In celebration of National Poetry Month, a guest post from our old friend Steve Kuusisto, poet, essayist, memoirist, and would-be baseball umpire.
There’s a free book offer at the end. No box tops required.
Why Study Creative Writing?
(Originally posted at Planet of the Blind, June 2011) I am teaching this week at the MFA Writing Program at Pacific University in Forest Grove, Oregon. I've been on the faculty of this "low residency" graduate writing workshop for the past four years and every time I come to Pacific I'm reminded of what it felt like when I was in my early twenties and in love with poetry for the first time. Maybe I should say "with all of literature for the first time" but I tend to let poetry stand for every literary genre--that's how it is inside my cave of making.
Voted one of the top five low residency MFA programs in the country by the Atlantic Monthly, the PU workshop earns its stripes because of its riverboat quality--there's a blending here of teaching excellence alongside the life experiences of the students. I could say "the talent of the student body" but you don't get into a graduate program in literary writing without that and, more to the point, it's experience that mulls the hard knocks and unexpected joys of life, thereby giving you something to write about. The students at Pacific have plenty to write about. Most of them have day jobs that would prevent them from going to a residential full time grad program in Iowa City or Gainesville--there are great programs at most major American universities--it's just too hard to leave the adult world entirely behind to study literature. Of course in these steep times one might argue that studying literature is hardly a necessity--why bother, one might ask--why trouble yourself to become what Charles Dickens described as "an ink stained wretch"?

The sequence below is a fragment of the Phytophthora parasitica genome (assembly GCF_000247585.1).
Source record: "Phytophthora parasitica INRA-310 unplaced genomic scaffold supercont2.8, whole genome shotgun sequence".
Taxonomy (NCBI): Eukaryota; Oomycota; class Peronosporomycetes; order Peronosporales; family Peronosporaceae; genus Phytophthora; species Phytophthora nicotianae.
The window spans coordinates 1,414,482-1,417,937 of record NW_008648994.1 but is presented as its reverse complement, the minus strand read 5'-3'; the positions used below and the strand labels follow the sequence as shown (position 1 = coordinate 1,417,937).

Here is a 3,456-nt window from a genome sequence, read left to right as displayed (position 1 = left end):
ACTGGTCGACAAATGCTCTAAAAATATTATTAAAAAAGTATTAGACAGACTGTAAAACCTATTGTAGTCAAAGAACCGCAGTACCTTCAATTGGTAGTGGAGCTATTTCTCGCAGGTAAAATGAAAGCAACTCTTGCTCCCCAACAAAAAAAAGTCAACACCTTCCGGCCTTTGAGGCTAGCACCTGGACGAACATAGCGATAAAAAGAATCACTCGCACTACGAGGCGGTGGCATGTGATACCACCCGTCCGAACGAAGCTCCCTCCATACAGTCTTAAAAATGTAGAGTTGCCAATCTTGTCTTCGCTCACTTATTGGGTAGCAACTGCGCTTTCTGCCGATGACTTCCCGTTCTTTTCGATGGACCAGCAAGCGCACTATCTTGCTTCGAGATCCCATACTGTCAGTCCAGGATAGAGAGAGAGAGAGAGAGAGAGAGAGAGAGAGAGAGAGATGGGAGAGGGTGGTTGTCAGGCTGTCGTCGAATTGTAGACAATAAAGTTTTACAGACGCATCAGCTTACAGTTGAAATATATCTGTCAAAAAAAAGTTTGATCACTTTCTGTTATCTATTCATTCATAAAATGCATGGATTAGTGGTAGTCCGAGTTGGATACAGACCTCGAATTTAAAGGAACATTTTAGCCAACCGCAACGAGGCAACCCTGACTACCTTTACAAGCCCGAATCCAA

I can't answer that question, never could. When I was twenty I read a poem by Robert Bly, a short lyric poem from his first book entitled Silence in the Snowy Fields and that was it for me. I was instantly a stolen boy, the one who is taken into the woods by a troll and who, ever after picks the wild lingonberries and drinks a private brand of tea. One fine day the poem takes you across the lake just as a sermon once took your grandfather or a Scottish song, heard by chance, entirely by chance, kept your great grandmother alive. All the words are mysterious, pregnant and weird as isotopes. The word passes through you and nothing is ever the same.
I was a college student when I discovered Robert Bly's work and soon I was reading everything I could get my hands on: Emily Dickinson, James Wright, Robert Lowell, Ann Sexton, Frank O'Hara, Marvin Bell, W.C. Williams, H.D., man I was hooked. I was lucky to be at a liberal arts school where my father was on staff and accordingly I was getting a free education. I didn't feel any guilt for reading poetry all night. I'd been stolen by "La Belle Dame sans Merci" and that was that. Another way to think of this is that I understood early on that there was really nothing I'd rather do in this life than read and write. I also saw that I'd be useless at any other activity. And it goes without saying that being blind might have helped me know this with more certainty than others might--I wasn't going to drive a truck or study astronomy.